- Category: The Basics
- Published: Thursday, 21 February 2013 18:43
- Written by Zack Kielich
- Hits: 30694
VMware vCloud Automation Center, or vCAC, is an enterprise tool to allow end users the ability to consume your organization's cloud while giving cloud admins the tools to curtail the consumption. The idea is that an end user naturally shouldn't have access to the hypervisor manager and at the same time doesn't understand enough about virtual infrastructure to use a product like vCloud Director (if you're building a Software Defined Data Center). This leaves cloud admins with having to do nothing but field requests to create, destroy (like that ever happens), or change virtual machines.
vCAC seeks to fix this by displaying items specific to the user's access in a catalog. End users are then able to make an order and have the needed infrastructure built for them through a process that a cloud admin has approved. No longer do you have to pull an entire cloud admin team off of what they're working on to fulfill a 50 VM request.
Faster VM creation:
Since all of this is automated, it can complete the requests faster and in a standard way-- meaning that there's no more 2 week turn around or variations in configurations. In addition, because customers are getting what they requested in fairly short order, it gives them less reason to go around your processes by putting a their corporate credit card down at a public cloud vendor. This isn't to say that those public cloud vendors can't be part of the cloud that your cloud architects design, but you now have control over which workloads go to the public cloud (for security) as well as how long they stay out there (to manage cost). The quick turn around also means that they don't try to horde machines that they aren't using, for fear that it will take forever for them to get another if they need it.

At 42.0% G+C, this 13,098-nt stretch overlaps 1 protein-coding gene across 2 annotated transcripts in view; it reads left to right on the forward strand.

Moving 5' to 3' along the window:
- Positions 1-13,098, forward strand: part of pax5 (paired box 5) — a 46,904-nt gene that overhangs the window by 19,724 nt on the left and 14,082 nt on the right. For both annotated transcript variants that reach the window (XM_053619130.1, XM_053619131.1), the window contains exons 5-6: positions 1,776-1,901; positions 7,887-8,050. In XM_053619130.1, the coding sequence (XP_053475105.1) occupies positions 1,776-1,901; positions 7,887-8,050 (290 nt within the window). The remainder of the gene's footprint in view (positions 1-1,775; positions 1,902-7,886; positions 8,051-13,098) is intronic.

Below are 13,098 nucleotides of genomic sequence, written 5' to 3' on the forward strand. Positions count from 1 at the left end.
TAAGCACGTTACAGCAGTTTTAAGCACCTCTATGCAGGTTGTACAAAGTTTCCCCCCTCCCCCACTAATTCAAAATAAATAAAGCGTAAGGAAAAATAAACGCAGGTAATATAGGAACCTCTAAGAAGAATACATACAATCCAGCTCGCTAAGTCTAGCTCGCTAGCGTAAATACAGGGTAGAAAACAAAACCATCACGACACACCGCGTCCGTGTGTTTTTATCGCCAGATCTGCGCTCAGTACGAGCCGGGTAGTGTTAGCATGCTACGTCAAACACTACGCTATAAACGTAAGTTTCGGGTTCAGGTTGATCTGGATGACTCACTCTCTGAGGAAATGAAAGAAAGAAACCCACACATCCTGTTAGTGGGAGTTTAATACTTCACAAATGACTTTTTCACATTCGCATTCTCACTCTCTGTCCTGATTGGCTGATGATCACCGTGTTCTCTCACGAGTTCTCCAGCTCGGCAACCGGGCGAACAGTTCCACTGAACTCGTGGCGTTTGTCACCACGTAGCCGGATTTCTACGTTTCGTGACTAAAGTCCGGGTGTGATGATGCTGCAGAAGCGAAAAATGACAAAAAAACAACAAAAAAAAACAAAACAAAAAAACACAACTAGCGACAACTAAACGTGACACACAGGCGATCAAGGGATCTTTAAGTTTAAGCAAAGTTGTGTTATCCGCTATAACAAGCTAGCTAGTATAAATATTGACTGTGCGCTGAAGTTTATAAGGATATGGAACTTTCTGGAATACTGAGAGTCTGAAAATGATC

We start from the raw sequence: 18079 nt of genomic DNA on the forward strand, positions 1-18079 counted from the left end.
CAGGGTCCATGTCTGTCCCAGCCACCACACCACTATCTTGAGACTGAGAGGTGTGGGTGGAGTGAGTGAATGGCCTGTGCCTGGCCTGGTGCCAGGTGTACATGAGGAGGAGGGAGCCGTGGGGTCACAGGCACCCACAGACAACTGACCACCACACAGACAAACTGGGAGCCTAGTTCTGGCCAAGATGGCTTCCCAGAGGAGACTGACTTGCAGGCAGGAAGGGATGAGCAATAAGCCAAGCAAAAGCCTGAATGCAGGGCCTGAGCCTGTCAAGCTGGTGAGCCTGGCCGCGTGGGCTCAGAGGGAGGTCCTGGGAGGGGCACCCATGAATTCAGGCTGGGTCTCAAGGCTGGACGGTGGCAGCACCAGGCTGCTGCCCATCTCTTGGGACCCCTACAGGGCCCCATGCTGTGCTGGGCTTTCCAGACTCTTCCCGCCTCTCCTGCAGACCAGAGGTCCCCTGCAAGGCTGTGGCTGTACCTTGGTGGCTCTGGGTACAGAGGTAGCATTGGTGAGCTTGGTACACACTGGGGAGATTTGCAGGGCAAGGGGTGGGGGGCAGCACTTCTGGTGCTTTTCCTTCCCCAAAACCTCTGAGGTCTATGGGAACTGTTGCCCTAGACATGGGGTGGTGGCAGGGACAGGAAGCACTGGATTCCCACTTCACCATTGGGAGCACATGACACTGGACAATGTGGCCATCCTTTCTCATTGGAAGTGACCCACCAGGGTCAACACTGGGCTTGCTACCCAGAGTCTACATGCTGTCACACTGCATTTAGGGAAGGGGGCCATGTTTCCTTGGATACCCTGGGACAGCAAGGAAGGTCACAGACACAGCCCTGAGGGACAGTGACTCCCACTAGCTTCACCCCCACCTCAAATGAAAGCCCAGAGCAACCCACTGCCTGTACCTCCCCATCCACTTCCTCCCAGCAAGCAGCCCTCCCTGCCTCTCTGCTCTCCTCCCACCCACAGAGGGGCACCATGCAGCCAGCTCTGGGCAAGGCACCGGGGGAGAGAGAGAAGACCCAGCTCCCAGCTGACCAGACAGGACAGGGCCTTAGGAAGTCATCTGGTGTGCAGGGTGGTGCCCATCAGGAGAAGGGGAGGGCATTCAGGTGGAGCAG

Since the end users can spin up the machines quickly they don't mind as much when a machine is de-provisioned after a chosen period of time. When the machine de-provisions at the end of the lease, it follows a process to return the resources back into the pool of available resources. That means no more "unscheduled SAN outages" to turn off all the virtual machines to see who screams, indicating that the machine is actually being used. Also, you no longer have to keep ordering hardware to feed VM-sprawl.